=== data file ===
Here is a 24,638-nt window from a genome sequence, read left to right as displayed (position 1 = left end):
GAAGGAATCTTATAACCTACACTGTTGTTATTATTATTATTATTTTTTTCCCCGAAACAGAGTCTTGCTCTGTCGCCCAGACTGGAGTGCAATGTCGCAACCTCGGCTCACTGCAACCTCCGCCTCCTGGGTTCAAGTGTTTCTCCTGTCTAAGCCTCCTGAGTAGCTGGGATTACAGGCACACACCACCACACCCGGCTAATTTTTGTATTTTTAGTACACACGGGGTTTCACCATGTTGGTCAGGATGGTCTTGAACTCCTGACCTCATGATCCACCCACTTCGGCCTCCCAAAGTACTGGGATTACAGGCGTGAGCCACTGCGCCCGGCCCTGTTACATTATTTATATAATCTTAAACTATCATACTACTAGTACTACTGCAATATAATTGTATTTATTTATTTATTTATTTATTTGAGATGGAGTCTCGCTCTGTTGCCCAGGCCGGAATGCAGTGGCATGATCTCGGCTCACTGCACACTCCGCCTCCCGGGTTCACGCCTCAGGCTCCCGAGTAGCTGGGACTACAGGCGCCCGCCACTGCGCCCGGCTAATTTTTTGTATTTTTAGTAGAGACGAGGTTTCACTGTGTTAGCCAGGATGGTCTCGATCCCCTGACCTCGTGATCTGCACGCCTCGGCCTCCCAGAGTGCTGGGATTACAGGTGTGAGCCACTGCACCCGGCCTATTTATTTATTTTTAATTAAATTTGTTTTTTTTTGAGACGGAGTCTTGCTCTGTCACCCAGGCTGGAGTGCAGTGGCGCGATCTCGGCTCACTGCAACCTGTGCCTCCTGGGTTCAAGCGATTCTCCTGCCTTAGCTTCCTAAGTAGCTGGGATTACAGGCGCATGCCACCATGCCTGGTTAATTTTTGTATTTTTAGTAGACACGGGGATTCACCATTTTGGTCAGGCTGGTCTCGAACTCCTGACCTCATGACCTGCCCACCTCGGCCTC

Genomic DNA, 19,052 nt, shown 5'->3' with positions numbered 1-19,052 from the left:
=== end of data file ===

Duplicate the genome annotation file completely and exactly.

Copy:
Here is a 24,638-nt window from a genome sequence, read left to right as displayed (position 1 = left end):
GAAGGAATCTTATAACCTACACTGTTGTTATTATTATTATTATTTTTTTCCCCGAAACAGAGTCTTGCTCTGTCGCCCAGACTGGAGTGCAATGTCGCAACCTCGGCTCACTGCAACCTCCGCCTCCTGGGTTCAAGTGTTTCTCCTGTCTAAGCCTCCTGAGTAGCTGGGATTACAGGCACACACCACCACACCCGGCTAATTTTTGTATTTTTAGTACACACGGGGTTTCACCATGTTGGTCAGGATGGTCTTGAACTCCTGACCTCATGATCCACCCACTTCGGCCTCCCAAAGTACTGGGATTACAGGCGTGAGCCACTGCGCCCGGCCCTGTTACATTATTTATATAATCTTAAACTATCATACTACTAGTACTACTGCAATATAATTGTATTTATTTATTTATTTATTTATTTGAGATGGAGTCTCGCTCTGTTGCCCAGGCCGGAATGCAGTGGCATGATCTCGGCTCACTGCACACTCCGCCTCCCGGGTTCACGCCTCAGGCTCCCGAGTAGCTGGGACTACAGGCGCCCGCCACTGCGCCCGGCTAATTTTTTGTATTTTTAGTAGAGACGAGGTTTCACTGTGTTAGCCAGGATGGTCTCGATCCCCTGACCTCGTGATCTGCACGCCTCGGCCTCCCAGAGTGCTGGGATTACAGGTGTGAGCCACTGCACCCGGCCTATTTATTTATTTTTAATTAAATTTGTTTTTTTTTGAGACGGAGTCTTGCTCTGTCACCCAGGCTGGAGTGCAGTGGCGCGATCTCGGCTCACTGCAACCTGTGCCTCCTGGGTTCAAGCGATTCTCCTGCCTTAGCTTCCTAAGTAGCTGGGATTACAGGCGCATGCCACCATGCCTGGTTAATTTTTGTATTTTTAGTAGACACGGGGATTCACCATTTTGGTCAGGCTGGTCTCGAACTCCTGACCTCATGACCTGCCCACCTCGGCCTC

Genomic DNA, 19,052 nt, shown 5'->3' with positions numbered 1-19,052 from the left: